When a nation imposes tariffs or quotas on imports and when the foreign countries retaliate with similar forms of trade perfectionism is known as trade war which causes investors to be worried more because it could affect not only both of the economies but could shake the whole world’s economic structure.
A trade war starts when a nation attempts to protect its domestic industry and create jobs. In the short run, it may work. Tariffs are supposed to give a competitive advantage to domestic producers of that product. Their prices would be lower by comparison. So consequently, they would receive more orders from local customers. As their businesses grow, they would add jobs.
But in the long run, trade war costs jobs too. It depresses economic growth for all countries involved. It also triggers inflation when tariffs increase the prices of imports.
It’s the first time that the USA has imposed tariffs directly aimed at Chinese goods in the following months in which Trump accused Beijing of stealing American intellectual property and unfairly swelling America’s trade deficit.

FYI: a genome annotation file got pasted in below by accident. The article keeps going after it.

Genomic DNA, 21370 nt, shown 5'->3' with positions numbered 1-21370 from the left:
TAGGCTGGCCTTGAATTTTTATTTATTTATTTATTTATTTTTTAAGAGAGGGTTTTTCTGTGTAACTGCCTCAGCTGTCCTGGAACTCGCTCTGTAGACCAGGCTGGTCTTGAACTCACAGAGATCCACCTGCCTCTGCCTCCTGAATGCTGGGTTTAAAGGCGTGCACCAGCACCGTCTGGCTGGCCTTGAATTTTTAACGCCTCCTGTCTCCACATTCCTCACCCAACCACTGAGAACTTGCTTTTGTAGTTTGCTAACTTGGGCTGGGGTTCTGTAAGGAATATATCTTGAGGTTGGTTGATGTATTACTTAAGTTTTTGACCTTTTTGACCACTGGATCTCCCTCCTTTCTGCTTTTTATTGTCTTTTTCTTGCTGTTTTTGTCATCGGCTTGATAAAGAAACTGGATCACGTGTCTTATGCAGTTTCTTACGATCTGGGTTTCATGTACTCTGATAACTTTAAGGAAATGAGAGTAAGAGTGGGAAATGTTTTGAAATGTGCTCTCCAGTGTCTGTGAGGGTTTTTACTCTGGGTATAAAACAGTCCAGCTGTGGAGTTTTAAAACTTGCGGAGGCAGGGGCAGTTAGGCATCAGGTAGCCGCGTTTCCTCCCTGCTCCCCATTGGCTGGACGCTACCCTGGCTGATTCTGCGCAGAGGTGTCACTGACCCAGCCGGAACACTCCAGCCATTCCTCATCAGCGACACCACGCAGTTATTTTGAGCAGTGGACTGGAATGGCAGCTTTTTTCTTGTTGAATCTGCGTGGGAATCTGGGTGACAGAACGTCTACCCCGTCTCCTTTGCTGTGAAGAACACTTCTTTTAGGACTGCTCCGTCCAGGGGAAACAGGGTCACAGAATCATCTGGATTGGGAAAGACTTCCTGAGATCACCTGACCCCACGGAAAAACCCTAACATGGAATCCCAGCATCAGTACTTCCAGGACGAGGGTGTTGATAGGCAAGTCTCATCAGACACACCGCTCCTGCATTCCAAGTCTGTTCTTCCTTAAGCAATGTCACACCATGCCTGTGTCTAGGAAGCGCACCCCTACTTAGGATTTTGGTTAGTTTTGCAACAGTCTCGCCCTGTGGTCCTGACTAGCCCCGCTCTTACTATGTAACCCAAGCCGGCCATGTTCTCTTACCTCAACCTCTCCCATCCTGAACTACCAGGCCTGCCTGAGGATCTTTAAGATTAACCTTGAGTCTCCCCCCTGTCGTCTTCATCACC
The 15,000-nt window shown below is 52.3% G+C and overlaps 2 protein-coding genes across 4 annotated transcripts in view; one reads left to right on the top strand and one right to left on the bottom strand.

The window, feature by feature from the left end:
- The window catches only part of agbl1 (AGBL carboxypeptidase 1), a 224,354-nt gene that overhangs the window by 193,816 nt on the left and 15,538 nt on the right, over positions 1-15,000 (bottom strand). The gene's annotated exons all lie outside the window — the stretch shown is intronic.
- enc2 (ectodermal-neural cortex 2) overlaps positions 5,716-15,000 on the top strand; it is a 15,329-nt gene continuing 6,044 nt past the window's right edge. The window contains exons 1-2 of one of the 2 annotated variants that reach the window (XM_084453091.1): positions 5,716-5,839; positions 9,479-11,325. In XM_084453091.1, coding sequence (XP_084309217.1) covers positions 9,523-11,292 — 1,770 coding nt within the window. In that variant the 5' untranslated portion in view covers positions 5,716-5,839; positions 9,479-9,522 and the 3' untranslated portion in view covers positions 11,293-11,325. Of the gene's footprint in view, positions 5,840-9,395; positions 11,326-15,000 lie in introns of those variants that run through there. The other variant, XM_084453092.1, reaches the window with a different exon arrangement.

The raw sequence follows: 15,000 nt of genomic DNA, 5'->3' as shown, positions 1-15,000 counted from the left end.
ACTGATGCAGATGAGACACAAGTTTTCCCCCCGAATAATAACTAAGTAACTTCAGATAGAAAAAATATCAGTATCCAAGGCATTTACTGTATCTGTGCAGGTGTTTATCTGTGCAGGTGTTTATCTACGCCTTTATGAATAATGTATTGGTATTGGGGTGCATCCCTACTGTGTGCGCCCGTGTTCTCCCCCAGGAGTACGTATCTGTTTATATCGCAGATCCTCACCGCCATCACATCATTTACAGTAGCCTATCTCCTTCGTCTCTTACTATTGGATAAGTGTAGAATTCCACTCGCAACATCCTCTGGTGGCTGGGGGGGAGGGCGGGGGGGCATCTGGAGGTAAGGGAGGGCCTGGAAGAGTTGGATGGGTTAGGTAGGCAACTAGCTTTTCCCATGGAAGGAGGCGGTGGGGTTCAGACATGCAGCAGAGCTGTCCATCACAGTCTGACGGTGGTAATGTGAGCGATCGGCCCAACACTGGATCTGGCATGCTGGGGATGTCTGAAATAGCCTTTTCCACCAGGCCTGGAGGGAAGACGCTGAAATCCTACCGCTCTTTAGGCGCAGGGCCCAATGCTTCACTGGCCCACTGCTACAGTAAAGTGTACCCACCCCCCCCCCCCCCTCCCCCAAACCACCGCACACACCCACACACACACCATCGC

Deficit happens when a country imports more than it exports. As per our import-export data, the USA suffers its major Trade deficit on following imports like Electronics, which contributes most of it while machinery on second, Furniture on the third and sports equipment and toys on 4th, apparel on 5th and Footwear holds on 6th.
The Trump administration has imposed three tariffs on a total of $250 billion in Chinese imports. The Federal Reserve Estimated these tariffs cost the average household $419 per year.
On May 20, 2019, Trump imposed a fourth tariff. He raised tariffs to 25% on $200 billion worth of goods. The Fed estimated it would cost the average household $831 a year. Trump is increasing the pressure on trade talks that are underway.
But the positive points that we shall consider as opportunities.
India will benefit as levies are slapped by China on products like soybean originating from the US while these have been brought down to 0% for
Imports from India, South Korea, Bangladesh, Laos, and Sri Lanka. China sourced as high as 36,148,312 tons of soybean in 2016-17 from the US, which has now dropped to almost zero. This presents a huge opportunity for India. Similarly, if Chinese exports to the US slow down, India may gain some traction in the supply of garments, and gems and jewellery.